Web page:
An article in this month’s Scientific American, titled “The Inescapable Casino”, changed my mind. What the article claims, using fairly simple mathematics, is that the free market theory is fundamentally flawed. Even a truly free market, untainted by the distortions and machinations imposed by bad and greedy influences, will not move towards a balanced distribution of goods and value. Instead, small ‘errors’ of value exchange – where one party receives slightly more value than they should – build up over time. Once the value distribution is skewed, the unfair advantage of having received slightly more builds up over time, invariably leading to a lucky few owning almost everything, with only a few scraps left over for the rest. Instead of trickling down, the authors state, a free market tends to trickle up: shaving off value from the poorest to add to the increasingly disproportionate abundance of the rich.

For me, this insight changes a core part of my own thinking about our economic future. The flaws in our system have always been obvious to me, but I kept thinking we could correct these by limiting the damaging influence of the bad people involved. I was hoping that a free market without their distorting influences would be possible, so we did not have to rethink the entire foundation of our current economy. But I am coming to the conclusion this was a naive and idle hope. The system itself is fundamentally flawed. Even without ‘evil’ influences in it, it will never lead to a just and fair distribution of wealth and power.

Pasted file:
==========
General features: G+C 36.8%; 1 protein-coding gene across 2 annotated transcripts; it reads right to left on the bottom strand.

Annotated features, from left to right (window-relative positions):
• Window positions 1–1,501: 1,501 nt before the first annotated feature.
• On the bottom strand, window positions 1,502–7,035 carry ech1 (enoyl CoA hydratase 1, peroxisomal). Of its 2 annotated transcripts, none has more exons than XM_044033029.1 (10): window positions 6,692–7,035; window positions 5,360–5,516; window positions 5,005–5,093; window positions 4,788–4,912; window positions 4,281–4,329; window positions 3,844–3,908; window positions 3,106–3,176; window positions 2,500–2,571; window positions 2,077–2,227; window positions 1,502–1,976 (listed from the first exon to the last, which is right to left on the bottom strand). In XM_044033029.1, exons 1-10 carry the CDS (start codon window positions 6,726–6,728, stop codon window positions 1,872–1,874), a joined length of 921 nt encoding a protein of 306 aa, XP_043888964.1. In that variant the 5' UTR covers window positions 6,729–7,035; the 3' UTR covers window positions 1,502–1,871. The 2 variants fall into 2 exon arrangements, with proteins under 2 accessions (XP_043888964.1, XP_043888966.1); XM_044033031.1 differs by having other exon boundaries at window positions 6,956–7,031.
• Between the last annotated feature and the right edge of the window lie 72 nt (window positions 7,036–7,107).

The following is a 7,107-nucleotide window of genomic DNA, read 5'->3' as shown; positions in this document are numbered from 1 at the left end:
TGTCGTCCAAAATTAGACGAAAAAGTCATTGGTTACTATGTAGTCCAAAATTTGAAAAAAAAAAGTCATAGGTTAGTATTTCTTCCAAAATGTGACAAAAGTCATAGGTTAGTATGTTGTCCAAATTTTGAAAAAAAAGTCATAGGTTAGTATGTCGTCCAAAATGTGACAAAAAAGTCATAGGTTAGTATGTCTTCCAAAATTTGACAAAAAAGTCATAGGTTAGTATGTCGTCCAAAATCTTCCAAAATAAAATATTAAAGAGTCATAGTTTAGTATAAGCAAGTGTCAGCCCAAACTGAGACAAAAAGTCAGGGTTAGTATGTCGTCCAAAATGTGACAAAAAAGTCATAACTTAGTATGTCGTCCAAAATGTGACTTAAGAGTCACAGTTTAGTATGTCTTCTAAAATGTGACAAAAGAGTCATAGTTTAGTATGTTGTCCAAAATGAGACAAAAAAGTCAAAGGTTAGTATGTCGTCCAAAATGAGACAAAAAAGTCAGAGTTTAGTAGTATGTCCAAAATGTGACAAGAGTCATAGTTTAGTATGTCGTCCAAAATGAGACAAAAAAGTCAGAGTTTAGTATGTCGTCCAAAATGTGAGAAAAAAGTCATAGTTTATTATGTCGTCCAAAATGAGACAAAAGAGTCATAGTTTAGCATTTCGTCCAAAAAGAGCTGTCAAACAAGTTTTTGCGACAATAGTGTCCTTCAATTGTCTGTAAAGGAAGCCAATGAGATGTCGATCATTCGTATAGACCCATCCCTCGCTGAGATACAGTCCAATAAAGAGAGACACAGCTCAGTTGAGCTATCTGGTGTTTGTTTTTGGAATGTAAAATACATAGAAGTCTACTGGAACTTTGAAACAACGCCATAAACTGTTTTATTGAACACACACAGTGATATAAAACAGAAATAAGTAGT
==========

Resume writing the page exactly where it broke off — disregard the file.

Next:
But hidden inside this realisation is some (perhaps unexpected) good news.

It means we can change our focus. Instead of fighting the bad people and thinking up ways to limit their evil ways, we can turn our minds and energy to solving the real problem. Fighting evil people may give us the satisfaction of righteous indignation and moral superiority, it will not, however, solve our current problem of income inequality and massive over-concentration of wealth. It may smoothen the curve a bit, and soften some of the edges, but it cannot ‘cure’ a system that is so fundamentally flawed. We need to find a better system if we want to have a sustainable future. We need a system that is fair, balanced and equitable at its core.

So, let’s keep calling out bad behaviour and abuse of power where we see it. But let’s stop blaming bad people for all the problems in our world. They may be taking advantage of it but they are not the cause of our economy’s failings. The root cause is our economic system itself. Finding a better system should have our full attention and complete devotion. This is not a matter of winning a battle between good and evil. It’s a matter of finding a way of life that offers us a future.